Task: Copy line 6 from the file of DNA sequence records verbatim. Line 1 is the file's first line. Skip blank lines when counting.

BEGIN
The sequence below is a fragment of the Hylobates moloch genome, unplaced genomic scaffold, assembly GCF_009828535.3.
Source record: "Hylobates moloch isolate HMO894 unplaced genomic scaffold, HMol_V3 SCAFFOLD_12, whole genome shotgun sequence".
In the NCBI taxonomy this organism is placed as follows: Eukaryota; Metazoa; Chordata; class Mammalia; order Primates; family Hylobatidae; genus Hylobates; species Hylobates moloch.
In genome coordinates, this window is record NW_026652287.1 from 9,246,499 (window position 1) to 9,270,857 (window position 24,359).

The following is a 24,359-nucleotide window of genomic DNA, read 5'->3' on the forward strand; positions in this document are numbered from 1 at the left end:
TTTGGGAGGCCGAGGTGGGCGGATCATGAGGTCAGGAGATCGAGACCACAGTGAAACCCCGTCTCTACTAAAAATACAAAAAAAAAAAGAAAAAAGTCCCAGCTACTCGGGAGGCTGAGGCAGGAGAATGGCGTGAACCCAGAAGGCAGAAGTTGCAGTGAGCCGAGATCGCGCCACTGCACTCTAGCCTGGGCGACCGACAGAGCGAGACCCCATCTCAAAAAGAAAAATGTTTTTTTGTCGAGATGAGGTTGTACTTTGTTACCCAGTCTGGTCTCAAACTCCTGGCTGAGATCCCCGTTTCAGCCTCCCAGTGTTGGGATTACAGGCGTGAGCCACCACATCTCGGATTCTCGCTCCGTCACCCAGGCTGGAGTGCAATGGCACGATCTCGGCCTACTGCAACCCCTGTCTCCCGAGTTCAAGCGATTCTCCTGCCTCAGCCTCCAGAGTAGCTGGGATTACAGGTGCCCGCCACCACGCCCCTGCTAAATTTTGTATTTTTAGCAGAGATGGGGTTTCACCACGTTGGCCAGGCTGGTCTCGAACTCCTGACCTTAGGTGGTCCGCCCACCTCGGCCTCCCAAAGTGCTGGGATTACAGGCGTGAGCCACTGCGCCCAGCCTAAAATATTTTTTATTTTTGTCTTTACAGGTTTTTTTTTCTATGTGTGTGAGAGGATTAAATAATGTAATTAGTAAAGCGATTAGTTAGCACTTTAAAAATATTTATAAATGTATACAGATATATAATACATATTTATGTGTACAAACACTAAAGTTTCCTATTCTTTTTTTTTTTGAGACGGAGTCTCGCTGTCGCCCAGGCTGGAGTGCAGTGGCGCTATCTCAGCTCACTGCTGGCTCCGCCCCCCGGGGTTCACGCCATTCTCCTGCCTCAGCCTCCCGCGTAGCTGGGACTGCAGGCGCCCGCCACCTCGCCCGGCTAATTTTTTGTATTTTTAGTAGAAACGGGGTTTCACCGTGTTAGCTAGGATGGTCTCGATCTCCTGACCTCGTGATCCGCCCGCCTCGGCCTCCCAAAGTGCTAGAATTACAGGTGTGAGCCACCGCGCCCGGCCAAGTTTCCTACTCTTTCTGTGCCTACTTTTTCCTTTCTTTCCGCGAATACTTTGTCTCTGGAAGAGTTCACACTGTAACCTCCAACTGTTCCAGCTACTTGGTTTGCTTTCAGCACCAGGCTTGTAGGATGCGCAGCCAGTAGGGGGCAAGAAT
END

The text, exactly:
TTTGGGAGGCCGAGGTGGGCGGATCATGAGGTCAGGAGATCGAGACCACAGTGAAACCCCGTCTCTACTAAAAATACAAAAAAAAAAAGAAAAAAGTCCCAGCTACTCGGGAGGCTGAGGCAGGAGAATGGCGTGAACCCAGAAGGCAGAAGTTGCAGTGAGCCGAGATCGCGCCACTGCACTCTAGCCTGGGCGACCGACAGAGCGAGACCCCATCTCAAAAAGAAAAATGTTTTTTTGTCGAGATGAGGTTGTACTTTGTTACCCAGTCTGGTCTCAAACTCCTGGCTGAGATCCCCGTTTCAGCCTCCCAGTGTTGGGATTACAGGCGTGAGCCACCACATCTCGGATTCTCGCTCCGTCACCCAGGCTGGAGTGCAATGGCACGATCTCGGCCTACTGCAACCCCTGTCTCCCGAGTTCAAGCGATTCTCCTGCCTCAGCCTCCAGAGTAGCTGGGATTACAGGTGCCCGCCACCACGCCCCTGCTAAATTTTGTATTTTTAGCAGAGATGGGGTTTCACCACGTTGGCCAGGCTGGTCTCGAACTCCTGACCTTAGGTGGTCCGCCCACCTCGGCCTCCCAAAGTGCTGGGATTACAGGCGTGAGCCACTGCGCCCAGCCTAAAATATTTTTTATTTTTGTCTTTACAGGTTTTTTTTTCTATGTGTGTGAGAGGATTAAATAATGTAATTAGTAAAGCGATTAGTTAGCACTTTAAAAATATTTATAAATGTATACAGATATATAATACATATTTATGTGTACAAACACTAAAGTTTCCTATTCTTTTTTTTTTTGAGACGGAGTCTCGCTGTCGCCCAGGCTGGAGTGCAGTGGCGCTATCTCAGCTCACTGCTGGCTCCGCCCCCCGGGGTTCACGCCATTCTCCTGCCTCAGCCTCCCGCGTAGCTGGGACTGCAGGCGCCCGCCACCTCGCCCGGCTAATTTTTTGTATTTTTAGTAGAAACGGGGTTTCACCGTGTTAGCTAGGATGGTCTCGATCTCCTGACCTCGTGATCCGCCCGCCTCGGCCTCCCAAAGTGCTAGAATTACAGGTGTGAGCCACCGCGCCCGGCCAAGTTTCCTACTCTTTCTGTGCCTACTTTTTCCTTTCTTTCCGCGAATACTTTGTCTCTGGAAGAGTTCACACTGTAACCTCCAACTGTTCCAGCTACTTGGTTTGCTTTCAGCACCAGGCTTGTAGGATGCGCAGCCAGTAGGGGGCAAGAAT